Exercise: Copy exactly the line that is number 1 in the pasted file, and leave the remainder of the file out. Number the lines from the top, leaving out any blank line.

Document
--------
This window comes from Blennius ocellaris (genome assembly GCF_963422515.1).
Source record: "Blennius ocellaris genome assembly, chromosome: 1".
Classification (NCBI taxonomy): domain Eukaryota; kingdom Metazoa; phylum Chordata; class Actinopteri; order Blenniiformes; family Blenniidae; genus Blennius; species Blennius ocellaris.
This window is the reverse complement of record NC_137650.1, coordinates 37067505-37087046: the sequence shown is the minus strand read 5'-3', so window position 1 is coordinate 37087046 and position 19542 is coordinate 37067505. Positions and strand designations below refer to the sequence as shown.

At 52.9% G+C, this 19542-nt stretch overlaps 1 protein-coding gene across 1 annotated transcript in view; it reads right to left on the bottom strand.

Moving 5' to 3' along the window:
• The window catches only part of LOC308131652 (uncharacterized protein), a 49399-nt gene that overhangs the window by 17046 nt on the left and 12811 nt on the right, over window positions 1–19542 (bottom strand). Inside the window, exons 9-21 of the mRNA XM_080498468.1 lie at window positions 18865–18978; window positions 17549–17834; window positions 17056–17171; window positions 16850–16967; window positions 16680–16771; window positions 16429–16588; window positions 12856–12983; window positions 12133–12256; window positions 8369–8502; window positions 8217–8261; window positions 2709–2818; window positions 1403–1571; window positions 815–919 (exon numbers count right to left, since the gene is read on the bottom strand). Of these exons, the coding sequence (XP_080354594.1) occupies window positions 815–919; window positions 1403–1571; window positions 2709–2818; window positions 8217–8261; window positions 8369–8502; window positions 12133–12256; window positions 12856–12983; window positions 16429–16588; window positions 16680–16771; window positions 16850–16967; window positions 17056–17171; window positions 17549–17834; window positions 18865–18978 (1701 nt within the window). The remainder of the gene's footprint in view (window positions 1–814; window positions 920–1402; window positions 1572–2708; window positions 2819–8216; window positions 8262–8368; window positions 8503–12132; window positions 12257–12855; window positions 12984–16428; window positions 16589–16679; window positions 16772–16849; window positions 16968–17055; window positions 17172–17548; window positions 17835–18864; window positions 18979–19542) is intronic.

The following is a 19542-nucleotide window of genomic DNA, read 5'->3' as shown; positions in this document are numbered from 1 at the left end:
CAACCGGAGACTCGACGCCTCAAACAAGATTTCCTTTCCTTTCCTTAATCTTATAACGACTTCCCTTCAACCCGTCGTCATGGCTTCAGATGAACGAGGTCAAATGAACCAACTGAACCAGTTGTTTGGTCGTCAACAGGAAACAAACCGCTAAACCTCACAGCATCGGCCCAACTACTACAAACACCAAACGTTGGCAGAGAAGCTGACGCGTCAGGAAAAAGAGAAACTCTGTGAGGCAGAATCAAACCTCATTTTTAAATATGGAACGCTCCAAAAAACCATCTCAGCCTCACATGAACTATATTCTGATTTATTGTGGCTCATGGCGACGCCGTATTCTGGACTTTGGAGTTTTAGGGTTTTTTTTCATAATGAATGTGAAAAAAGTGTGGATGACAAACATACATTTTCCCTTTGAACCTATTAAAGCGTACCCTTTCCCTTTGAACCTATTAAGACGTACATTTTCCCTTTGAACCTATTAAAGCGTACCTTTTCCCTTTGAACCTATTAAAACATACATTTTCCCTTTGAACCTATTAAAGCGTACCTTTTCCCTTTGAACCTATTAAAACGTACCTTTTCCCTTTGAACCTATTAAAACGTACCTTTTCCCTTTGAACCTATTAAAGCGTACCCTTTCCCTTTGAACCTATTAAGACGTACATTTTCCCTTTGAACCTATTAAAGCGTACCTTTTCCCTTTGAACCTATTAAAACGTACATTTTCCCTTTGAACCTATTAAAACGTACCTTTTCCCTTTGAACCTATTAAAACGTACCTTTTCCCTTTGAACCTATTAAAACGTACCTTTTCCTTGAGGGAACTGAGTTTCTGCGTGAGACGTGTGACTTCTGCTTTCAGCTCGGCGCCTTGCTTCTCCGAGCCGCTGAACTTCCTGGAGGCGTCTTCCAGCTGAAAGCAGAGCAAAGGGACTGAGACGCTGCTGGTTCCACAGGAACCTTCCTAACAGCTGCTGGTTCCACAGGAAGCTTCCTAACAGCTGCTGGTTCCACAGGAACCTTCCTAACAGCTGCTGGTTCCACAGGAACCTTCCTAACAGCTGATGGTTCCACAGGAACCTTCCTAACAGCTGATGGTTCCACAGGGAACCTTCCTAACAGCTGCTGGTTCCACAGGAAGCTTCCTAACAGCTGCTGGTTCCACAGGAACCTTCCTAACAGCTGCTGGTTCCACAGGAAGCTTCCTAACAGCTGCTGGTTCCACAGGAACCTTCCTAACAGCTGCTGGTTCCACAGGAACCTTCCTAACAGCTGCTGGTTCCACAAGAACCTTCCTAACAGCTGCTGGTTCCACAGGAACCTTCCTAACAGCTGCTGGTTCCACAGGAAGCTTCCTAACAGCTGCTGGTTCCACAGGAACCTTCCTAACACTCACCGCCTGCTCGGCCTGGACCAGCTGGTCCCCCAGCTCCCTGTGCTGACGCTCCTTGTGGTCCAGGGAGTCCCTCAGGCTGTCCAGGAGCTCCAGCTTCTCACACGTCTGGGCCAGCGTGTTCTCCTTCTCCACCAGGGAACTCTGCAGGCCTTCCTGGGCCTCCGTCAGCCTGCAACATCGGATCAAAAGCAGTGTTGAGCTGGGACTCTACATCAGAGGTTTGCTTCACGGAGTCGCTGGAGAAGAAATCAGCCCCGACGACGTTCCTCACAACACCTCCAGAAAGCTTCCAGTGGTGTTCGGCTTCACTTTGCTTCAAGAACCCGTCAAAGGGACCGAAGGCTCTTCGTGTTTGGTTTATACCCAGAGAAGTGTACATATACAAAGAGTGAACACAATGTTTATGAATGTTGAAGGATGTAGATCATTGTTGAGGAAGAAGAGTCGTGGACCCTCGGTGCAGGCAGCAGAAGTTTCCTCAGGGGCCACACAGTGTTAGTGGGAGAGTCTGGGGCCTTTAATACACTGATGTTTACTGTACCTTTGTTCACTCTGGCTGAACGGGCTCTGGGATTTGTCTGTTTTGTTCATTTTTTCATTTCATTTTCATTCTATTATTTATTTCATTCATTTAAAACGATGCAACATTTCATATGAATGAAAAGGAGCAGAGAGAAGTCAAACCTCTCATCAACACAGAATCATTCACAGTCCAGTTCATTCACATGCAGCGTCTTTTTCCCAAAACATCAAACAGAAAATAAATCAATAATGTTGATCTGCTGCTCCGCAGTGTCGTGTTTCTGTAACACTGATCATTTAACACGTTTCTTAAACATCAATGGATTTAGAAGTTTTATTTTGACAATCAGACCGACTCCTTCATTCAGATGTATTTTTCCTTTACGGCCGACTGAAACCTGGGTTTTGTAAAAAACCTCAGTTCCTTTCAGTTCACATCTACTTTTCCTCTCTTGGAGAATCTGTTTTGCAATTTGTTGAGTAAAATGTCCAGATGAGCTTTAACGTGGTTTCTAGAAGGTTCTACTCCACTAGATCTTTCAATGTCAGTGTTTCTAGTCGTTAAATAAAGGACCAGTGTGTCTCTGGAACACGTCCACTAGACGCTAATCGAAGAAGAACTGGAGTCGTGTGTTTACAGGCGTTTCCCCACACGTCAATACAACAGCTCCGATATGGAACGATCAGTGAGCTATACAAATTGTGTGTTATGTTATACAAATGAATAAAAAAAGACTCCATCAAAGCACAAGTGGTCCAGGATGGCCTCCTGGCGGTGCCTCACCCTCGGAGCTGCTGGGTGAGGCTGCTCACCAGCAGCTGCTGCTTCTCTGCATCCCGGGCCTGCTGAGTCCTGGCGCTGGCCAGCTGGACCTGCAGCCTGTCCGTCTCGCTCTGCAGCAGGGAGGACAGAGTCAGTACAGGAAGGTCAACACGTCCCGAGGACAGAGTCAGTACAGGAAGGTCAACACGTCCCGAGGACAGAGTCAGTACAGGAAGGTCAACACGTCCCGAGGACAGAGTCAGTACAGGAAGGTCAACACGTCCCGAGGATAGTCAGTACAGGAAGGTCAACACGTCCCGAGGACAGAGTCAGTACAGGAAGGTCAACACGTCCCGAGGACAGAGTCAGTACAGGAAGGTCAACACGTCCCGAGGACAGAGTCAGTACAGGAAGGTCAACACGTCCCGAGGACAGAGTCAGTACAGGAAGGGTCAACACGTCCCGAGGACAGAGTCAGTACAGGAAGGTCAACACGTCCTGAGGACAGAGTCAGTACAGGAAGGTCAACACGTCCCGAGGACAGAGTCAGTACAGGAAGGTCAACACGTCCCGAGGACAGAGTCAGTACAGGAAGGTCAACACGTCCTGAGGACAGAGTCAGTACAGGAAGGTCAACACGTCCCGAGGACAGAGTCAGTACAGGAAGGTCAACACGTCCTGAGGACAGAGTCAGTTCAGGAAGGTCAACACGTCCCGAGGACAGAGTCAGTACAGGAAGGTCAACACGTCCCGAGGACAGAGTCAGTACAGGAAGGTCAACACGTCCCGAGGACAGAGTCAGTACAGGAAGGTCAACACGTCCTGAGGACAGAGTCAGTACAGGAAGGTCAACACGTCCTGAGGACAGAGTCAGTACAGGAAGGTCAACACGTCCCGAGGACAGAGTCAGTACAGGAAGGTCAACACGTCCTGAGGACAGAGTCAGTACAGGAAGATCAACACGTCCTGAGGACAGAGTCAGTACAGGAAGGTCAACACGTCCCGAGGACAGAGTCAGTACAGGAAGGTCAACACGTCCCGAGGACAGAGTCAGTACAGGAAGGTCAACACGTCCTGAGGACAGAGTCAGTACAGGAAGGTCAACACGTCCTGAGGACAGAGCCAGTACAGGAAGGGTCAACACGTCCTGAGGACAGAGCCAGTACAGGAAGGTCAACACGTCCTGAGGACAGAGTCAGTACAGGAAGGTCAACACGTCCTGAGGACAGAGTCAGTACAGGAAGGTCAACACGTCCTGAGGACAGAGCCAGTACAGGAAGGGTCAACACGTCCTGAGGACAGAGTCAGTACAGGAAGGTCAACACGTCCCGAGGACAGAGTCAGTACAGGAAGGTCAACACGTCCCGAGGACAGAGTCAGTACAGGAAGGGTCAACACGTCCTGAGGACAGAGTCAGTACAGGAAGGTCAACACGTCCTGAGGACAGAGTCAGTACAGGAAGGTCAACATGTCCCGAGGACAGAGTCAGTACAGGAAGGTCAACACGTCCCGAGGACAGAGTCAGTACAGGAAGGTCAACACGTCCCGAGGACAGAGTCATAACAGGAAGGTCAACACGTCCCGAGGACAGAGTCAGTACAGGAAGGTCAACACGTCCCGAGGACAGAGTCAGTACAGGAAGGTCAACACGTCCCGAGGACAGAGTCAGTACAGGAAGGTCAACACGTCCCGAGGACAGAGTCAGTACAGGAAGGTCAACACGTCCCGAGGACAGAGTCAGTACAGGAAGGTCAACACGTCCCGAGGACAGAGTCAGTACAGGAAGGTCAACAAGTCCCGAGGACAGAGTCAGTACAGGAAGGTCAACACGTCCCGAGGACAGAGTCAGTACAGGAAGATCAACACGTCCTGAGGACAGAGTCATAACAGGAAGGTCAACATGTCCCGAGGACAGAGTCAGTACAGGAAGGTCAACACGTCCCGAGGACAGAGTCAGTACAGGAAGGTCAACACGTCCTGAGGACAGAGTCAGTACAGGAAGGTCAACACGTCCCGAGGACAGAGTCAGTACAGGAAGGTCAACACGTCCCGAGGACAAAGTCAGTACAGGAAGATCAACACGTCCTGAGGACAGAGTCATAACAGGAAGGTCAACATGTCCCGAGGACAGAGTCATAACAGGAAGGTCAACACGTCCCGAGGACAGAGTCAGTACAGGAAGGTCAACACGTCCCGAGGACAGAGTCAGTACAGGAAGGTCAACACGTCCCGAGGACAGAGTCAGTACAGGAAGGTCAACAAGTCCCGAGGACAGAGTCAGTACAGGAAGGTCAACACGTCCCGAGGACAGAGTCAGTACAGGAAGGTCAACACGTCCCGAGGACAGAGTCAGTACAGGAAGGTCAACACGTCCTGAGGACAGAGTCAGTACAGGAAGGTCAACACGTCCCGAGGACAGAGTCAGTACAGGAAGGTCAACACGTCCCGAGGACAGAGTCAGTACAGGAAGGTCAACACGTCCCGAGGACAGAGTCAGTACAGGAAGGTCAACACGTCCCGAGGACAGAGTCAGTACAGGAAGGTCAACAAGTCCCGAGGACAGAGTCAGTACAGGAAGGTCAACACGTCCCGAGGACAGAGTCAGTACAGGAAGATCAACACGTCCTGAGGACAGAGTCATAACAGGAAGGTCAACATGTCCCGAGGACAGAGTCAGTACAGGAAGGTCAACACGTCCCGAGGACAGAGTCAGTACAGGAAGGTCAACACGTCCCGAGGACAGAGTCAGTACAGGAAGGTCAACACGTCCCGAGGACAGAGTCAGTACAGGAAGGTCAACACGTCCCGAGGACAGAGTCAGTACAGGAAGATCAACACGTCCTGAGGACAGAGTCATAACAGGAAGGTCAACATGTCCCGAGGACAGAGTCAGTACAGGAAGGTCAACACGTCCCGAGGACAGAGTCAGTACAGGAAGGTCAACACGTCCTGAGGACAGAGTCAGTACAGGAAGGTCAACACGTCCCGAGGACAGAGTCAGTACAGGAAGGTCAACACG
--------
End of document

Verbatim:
This window comes from Blennius ocellaris (genome assembly GCF_963422515.1).